By J.K. YAMAMOTO, Rafu Staff Writer
“Allegiance,” a musical about the internment of Japanese Americans, is on track for its premiere next year, according to actor George Takei, who will play one of the main characters.
Takei, best known for playing Sulu in the original “Star Trek,” stopped by the Japanese American National Museum on Saturday to see the documentary “A Flicker in Eternity” before attending CAPE’s (Coalition of Asian Pacifics in Entertainment) 20th anniversary gala at Union Station.
“In July, we had a workshop production,” he said. “For the first time we got off-book (meaning that the actors did not have the script in hand), we had a choreographer choreograph it and we filmed it, and we’re using that in our search for investors in the project.
“If you’ve seen any of the earlier readings, it’s quite different from that. Each iteration of the project has been a tremendous improvement, greatly developed, and new songs have been added, certain scenes have been cut, other scenes have been written.
“We now are going to get ourselves ready for the world premiere of the production in San Diego at the Old Globe Theatre, which has sent many productions to Broadway. And after that production next year, probably in the early fall … we’ll go on to New York and the biggest and the most important stage in American theater, Broadway.”
The story follows the Omura family as they are forcibly relocated from Salinas to the Heart Mountain camp in Wyoming. It explores the decision by some to join the U.S. Army to prove their loyalty as well as the conflict between the JACL and the resisters who challenged the constitutionality of the internment. The book is by Jay Kuo and Lorenzo Thione, with music and lyrics by Kuo. Stafford Arima is the director.
A veteran of the stage, but not musicals, Takei said, “I sing, but not a solo. I sing with the group. When you have singers like Lea Salonga, who won a Tony for ‘Miss Saigon,’ and Telly Leung, who’s in ‘Godspell’ now … it would be awfully arrogant for me to be singing a solo with those two.”
He said of Leung, “He’s got a glorious voice. He plays a younger me. So he’s singing for me. I’m playing the old veteran of the 442nd … And playing my father we have Paul Nakauchi, who studied opera. He sings the title song, ‘Allegiance.’ It is powerful.”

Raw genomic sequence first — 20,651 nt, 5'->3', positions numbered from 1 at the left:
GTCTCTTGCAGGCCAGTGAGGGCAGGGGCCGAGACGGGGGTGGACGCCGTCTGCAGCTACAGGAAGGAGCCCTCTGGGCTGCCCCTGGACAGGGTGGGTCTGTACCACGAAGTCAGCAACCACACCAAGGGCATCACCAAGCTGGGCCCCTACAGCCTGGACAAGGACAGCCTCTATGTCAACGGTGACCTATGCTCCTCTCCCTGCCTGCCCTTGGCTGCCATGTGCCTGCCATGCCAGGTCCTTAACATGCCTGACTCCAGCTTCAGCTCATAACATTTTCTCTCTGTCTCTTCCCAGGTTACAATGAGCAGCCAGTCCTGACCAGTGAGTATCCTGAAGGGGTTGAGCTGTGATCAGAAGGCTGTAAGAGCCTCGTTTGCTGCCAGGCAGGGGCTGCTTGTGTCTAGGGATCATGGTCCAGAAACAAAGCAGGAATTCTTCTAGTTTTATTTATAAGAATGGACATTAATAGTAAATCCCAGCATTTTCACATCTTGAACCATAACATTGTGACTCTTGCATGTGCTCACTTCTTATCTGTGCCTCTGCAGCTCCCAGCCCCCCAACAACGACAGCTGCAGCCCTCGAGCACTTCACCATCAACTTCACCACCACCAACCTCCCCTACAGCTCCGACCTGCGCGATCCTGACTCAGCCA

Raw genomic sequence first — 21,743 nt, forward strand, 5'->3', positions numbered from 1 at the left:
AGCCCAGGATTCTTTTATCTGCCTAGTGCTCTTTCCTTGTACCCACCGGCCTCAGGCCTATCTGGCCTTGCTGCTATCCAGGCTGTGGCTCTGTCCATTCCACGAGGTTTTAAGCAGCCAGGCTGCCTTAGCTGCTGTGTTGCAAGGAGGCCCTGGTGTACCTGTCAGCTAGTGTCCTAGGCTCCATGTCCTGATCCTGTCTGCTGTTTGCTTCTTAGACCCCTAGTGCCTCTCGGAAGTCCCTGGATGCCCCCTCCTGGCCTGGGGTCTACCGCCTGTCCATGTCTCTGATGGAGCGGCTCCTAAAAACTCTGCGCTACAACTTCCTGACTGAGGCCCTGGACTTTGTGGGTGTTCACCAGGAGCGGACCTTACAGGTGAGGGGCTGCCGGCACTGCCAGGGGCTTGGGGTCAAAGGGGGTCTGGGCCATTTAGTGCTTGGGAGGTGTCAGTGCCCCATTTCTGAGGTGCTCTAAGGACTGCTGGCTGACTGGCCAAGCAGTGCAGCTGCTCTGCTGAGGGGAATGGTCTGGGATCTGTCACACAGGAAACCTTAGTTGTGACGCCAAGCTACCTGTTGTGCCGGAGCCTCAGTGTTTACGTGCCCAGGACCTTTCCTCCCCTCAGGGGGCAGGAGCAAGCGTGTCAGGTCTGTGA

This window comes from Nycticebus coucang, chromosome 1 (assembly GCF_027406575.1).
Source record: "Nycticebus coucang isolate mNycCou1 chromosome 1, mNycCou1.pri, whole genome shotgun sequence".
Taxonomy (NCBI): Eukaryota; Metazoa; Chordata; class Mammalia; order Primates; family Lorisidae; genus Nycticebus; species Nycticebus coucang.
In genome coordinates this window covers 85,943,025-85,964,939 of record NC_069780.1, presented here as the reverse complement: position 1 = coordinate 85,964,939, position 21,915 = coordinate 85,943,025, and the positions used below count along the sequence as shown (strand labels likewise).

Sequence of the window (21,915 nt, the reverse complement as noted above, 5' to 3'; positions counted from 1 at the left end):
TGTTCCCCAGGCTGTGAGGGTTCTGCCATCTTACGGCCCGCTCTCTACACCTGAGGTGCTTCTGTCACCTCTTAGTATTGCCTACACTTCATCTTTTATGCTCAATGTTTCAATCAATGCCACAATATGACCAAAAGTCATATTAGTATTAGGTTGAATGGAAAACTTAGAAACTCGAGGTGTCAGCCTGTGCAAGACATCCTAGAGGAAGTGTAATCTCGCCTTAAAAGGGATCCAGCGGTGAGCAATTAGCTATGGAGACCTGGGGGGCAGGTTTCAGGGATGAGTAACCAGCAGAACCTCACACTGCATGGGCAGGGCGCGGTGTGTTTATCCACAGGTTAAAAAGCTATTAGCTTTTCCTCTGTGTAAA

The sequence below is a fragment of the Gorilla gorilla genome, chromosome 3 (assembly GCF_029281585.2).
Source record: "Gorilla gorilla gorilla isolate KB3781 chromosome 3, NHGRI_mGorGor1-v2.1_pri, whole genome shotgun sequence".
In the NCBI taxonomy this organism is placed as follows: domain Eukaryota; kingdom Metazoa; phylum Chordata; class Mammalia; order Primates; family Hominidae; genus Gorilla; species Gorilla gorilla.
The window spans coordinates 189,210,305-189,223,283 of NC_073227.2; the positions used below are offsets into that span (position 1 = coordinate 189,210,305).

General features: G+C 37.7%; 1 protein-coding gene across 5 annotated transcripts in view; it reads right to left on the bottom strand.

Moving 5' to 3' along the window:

Other cast members include Jose Llana, Sala Iwamatsu, Jason Tam, Allie Trimm, William Parry, Donna Bullock and Paolo Montalban.
Videos of the songs have been posted on YouTube “to get the word out, get some conversation and buzz going for ‘Allegiance,’ ” Takei added. “We’re very excited about it. I think we have a very important play. In fact, this will be the first musical done on Broadway on the internment. So it is going to be a historic event.”
Song titles include “Shikataganai,” “Gaman,” “Better Americans,” “The Mountain’s Heart,” “Power of the Word,” “When He Comes Home,” and “442 Victory Swing.”
Takei is currently a regular on the Nickelodeon series “Supah Ninjas,” in which he plays a hologram of Mike Fukunaga’s late grandfather. “Hologramps” serves as a sensei for Mike (Ryan Potter), Owen (Carlos Reynolds) and Amanda (Gracie Dzienny) as they fight crime. The cast also includes Randall Park as Mike’s father and Brandon Soo Hoo as Mike’s cousin. The show premiered earlier this year.
Asked if “Supah Ninjas” will be renewed, Takei replied, “We were hoping to have word near the end of September. That was switched back to October, and now here we are in November … We expect to hear before the year is out.
“They’ve got to respond before the year is out because they have to prepare. And the kids are growing very fast. When you’re a teenager, you keep growing and changing, so they have to make their decision very soon so that there’s some continuity from the end of the (first) season …
“I do concert narrations with symphony orchestras and I booked a few dates already, so if they should begin shooting during the time that I’ve already booked these engagements, they have to juggle their schedule. But they’re mindful of that.”
During the CAPE event, Takei presented an award to the producers of “Supah Ninjas” for positive portrayals of Asian Americans.
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